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Legislative Update

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The following are summaries of final 1999 budgets for schools and highlights of education-related action during legislative sessions. Budget totals for K-12 education include money for state education administration, but do not include federal, flow-through dollars.

PENNSYLVANIA

Governor:
Tom Ridge (R)

FY 1999 state budget:
$17.99 billion

FY 1999 K-12 budget:
$5.60 billion

FY 1998 K-12 budget:
$5.35 billion

Percent change K-12 budget:
+3.7 percent

Estimated enrollment:
1,804,256

Highlights:

  • Basic state education subsidies will increase by 3.5 percent, or $121 million, to $3.57 billion in fiscal 1999. While 23 percent of subsidies will go to the state's 125 poorest districts, the wealthiest districts will get 13 percent of that revenue.
  • Special education funding will increase by more than $45.9 million, or 7.3 percent, to $677.6 million.
  • Budget provides third installment of more than $43.3 million for statewide Link-to-Learn educational technology network and will provide $5 million to help private schools hook up to system.
  • Budget includes $13.4 million to reward high-achieving districts, up $3 million from fiscal 1998. It allots first-time funding of $3 million for teacher training to support state's new academic standards, including creation of academy for urban teachers.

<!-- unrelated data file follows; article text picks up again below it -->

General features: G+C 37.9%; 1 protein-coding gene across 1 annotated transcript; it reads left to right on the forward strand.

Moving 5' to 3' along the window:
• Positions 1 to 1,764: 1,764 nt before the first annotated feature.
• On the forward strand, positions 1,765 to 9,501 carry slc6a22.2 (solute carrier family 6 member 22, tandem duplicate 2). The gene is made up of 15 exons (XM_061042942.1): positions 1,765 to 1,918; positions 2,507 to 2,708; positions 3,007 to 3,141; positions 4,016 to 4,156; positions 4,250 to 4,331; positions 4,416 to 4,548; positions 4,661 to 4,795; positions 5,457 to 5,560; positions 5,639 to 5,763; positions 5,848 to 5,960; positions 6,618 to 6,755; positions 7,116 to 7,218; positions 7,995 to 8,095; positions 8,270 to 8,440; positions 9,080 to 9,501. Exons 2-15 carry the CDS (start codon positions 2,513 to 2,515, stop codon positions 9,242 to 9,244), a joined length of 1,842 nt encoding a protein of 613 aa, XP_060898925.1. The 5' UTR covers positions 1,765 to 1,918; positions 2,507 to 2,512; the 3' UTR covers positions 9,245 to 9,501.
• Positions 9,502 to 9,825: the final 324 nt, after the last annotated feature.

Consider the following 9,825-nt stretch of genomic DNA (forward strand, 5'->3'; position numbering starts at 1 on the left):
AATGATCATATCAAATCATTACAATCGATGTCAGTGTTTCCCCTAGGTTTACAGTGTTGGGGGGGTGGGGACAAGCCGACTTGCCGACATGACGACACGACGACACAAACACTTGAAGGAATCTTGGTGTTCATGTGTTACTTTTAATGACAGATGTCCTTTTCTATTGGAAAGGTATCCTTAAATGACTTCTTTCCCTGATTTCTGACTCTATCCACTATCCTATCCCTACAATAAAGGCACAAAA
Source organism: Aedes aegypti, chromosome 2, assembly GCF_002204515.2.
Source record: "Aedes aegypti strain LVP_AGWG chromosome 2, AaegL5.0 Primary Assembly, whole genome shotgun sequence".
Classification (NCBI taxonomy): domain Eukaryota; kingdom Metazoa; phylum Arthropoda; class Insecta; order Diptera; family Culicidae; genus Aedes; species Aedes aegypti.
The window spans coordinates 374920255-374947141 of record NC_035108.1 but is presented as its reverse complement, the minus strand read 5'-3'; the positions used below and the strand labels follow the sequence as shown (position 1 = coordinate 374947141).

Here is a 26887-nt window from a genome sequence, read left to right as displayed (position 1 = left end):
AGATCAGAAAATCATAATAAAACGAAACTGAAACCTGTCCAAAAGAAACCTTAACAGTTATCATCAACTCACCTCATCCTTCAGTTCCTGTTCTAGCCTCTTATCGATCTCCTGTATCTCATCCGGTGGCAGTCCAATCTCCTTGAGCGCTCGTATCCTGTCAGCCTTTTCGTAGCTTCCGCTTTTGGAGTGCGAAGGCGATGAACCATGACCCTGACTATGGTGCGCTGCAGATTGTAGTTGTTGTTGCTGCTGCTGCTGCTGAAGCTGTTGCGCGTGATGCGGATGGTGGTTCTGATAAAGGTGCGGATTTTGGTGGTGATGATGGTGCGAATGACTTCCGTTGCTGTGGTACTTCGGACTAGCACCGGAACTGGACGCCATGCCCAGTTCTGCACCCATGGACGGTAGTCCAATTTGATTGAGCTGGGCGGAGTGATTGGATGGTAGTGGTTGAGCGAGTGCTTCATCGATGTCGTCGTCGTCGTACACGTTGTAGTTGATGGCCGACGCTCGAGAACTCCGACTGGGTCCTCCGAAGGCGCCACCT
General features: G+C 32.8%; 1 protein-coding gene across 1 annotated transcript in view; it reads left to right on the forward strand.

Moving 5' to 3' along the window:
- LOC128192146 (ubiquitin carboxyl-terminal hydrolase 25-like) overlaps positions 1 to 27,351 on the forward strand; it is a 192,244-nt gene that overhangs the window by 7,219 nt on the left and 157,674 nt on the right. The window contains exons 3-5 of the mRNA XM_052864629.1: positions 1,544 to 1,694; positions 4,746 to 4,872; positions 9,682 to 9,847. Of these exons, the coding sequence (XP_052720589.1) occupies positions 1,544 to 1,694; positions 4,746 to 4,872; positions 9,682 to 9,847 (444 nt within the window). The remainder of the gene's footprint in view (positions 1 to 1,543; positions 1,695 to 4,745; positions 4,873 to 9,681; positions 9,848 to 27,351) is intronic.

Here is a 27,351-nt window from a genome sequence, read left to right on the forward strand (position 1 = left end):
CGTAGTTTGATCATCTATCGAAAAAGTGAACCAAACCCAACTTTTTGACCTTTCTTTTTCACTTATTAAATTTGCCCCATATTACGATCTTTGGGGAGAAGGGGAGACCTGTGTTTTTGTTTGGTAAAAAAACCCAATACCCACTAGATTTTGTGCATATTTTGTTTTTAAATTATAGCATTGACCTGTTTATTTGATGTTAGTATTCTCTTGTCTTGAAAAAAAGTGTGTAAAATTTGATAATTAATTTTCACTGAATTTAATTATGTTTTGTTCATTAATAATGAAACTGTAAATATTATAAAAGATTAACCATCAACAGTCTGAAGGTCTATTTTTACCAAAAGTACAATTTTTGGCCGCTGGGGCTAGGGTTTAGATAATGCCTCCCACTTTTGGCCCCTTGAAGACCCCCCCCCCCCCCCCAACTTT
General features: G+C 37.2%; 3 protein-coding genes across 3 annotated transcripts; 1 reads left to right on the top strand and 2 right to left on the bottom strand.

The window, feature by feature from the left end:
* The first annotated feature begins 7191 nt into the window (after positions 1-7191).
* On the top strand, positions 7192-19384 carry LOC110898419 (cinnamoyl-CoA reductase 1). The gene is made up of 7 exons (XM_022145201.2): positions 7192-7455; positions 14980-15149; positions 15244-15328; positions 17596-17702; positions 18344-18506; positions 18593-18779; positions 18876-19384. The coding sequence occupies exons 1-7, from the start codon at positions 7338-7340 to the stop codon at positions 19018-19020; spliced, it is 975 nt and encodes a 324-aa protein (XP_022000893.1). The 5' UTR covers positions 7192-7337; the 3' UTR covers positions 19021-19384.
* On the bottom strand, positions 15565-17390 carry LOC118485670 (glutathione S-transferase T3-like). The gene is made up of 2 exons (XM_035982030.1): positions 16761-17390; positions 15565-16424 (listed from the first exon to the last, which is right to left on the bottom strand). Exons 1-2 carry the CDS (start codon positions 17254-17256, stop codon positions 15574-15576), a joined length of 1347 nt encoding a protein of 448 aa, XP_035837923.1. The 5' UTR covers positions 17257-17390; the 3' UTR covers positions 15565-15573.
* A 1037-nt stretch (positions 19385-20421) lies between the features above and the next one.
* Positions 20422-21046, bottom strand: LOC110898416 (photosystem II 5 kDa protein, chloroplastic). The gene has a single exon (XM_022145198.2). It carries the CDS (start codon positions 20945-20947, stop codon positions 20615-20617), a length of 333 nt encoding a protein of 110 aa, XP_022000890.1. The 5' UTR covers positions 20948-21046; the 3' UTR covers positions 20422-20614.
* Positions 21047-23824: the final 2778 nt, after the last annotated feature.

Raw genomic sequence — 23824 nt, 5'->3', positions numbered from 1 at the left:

MAINE

Governor:
Angus King (I)

FY 1999 state budget:
$2.17 billion

FY 1999 K-12 budget:
$591.5 million

FY 1998 K-12 budget:
$558.3 million

Percent change K-12 budget:
+5.9 percent

Estimated enrollment:
125,000

Highlights:

  • In a supplemental spending bill, legislature added $16 million to fiscal 1999 education budget approved last year as second half of biennial budget for a total increase of $33.2 million, the largest single-year increase in school spending in eight years.
  • Lawmakers put $20 million into fund for no-interest loans to districts for construction projects. Legislature also approved two $35 million statewide bond initiatives to pay for school construction.
  • Budget includes $9 million for scholarships for low-income students, $4 million increase from fiscal 1998.

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